Mangry™ (adj): motivating men to become more self-aware of their anger in pursuit of having a healthier relationship with themselves and others.
Is it even possible? How does one regain their self-esteem lost from childhood abuse and trauma?
What I’ve learned over the years is that low self-esteem in social situations can be common for childhood abuse and trauma survivors.
I feel judged and begin analyzing what others might be thinking of me. I feel a discomfort in my breathing and suddenly my mind no longer pays attention to the social interactions going on, but rather on what my exit strategy is going to be. Perhaps it’s a mild case of agoraphobia, the fear of feeling unsafe and trapped. Or maybe it’s a trigger from my past.
We get thoughts that pop up in our head based on a memory. If your childhood was plagued by bad experiences of abuse, trauma, arguments and family violence, your brain became programmed to those negative experiences. The repetition and patterns of negative behaviors in a negative environment hard wired your brain to have recurring thoughts even as you get older. And since you get thousands of thoughts every day based on your experiences, you’ll sometimes get these negative memories creep into your headspace, reminding you of those bad times. These reminders can make way for unhealthy behaviors. This is partly the reason behind depression and anxiety because we create these unhealthy thoughts from our past which creates the depression, and we respond with fear and anxiety.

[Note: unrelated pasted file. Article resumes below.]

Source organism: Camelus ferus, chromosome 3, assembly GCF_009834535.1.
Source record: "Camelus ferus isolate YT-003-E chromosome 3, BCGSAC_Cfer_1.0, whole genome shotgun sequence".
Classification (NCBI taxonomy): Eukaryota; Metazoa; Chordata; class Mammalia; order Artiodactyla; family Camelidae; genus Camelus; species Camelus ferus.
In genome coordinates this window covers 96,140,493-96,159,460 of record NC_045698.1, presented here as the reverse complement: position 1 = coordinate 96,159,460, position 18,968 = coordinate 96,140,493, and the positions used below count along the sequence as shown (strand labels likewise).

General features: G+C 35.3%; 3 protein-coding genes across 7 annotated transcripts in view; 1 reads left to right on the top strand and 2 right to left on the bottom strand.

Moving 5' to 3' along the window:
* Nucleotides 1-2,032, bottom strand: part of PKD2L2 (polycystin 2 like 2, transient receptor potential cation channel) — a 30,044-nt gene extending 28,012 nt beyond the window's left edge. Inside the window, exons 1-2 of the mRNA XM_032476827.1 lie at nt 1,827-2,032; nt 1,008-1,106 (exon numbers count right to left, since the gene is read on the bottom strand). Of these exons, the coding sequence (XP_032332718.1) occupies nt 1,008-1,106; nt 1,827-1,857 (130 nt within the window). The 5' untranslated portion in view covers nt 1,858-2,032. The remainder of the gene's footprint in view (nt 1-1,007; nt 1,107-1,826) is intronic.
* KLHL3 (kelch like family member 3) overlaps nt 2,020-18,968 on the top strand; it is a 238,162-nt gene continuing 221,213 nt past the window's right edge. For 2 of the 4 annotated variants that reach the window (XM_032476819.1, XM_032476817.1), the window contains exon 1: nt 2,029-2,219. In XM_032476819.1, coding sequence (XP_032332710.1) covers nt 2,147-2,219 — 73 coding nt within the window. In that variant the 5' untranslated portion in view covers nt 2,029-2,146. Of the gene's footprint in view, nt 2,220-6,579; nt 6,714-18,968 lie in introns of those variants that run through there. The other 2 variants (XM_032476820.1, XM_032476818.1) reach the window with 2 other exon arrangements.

The feeling of having a healthy supply of self-worth is something I can only imagine might have been more readily available, natural and automatic if I was able to see that in myself as a child. As an adult survivor of childhood abuse, self-worth was not supplied in healthy doses while growing up.
It’s never easy to look ourselves in the mirror and see where we struggle with our behaviors. Yet, when we ask the question whether there’s room for self-improvement, the answer is often times a yes. How do we make those changes in ourselves? How do we take those difficult steps? I learned the hard way through my own struggles and losses how to make those self-improvements happen. A life plagued by anger, abuse and mental health struggles, I discovered ways to get out of those unhealthy patterns and into a life that’s focused and clear.